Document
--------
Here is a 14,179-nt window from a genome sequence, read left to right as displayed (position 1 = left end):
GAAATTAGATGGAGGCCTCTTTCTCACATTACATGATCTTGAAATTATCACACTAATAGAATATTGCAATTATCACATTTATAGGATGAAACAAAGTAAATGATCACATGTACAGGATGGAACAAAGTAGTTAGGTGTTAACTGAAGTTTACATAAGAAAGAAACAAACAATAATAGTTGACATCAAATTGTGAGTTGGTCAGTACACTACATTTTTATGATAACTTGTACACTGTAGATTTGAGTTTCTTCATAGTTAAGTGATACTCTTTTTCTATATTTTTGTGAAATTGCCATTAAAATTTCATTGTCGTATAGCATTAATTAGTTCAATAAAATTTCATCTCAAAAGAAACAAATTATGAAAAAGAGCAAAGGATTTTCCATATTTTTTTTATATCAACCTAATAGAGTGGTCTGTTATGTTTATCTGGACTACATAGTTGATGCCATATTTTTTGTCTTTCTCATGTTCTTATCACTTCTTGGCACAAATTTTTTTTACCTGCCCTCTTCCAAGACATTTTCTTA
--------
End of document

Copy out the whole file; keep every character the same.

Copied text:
Here is a 14,179-nt window from a genome sequence, read left to right as displayed (position 1 = left end):
GAAATTAGATGGAGGCCTCTTTCTCACATTACATGATCTTGAAATTATCACACTAATAGAATATTGCAATTATCACATTTATAGGATGAAACAAAGTAAATGATCACATGTACAGGATGGAACAAAGTAGTTAGGTGTTAACTGAAGTTTACATAAGAAAGAAACAAACAATAATAGTTGACATCAAATTGTGAGTTGGTCAGTACACTACATTTTTATGATAACTTGTACACTGTAGATTTGAGTTTCTTCATAGTTAAGTGATACTCTTTTTCTATATTTTTGTGAAATTGCCATTAAAATTTCATTGTCGTATAGCATTAATTAGTTCAATAAAATTTCATCTCAAAAGAAACAAATTATGAAAAAGAGCAAAGGATTTTCCATATTTTTTTTATATCAACCTAATAGAGTGGTCTGTTATGTTTATCTGGACTACATAGTTGATGCCATATTTTTTGTCTTTCTCATGTTCTTATCACTTCTTGGCACAAATTTTTTTTACCTGCCCTCTTCCAAGACATTTTCTTA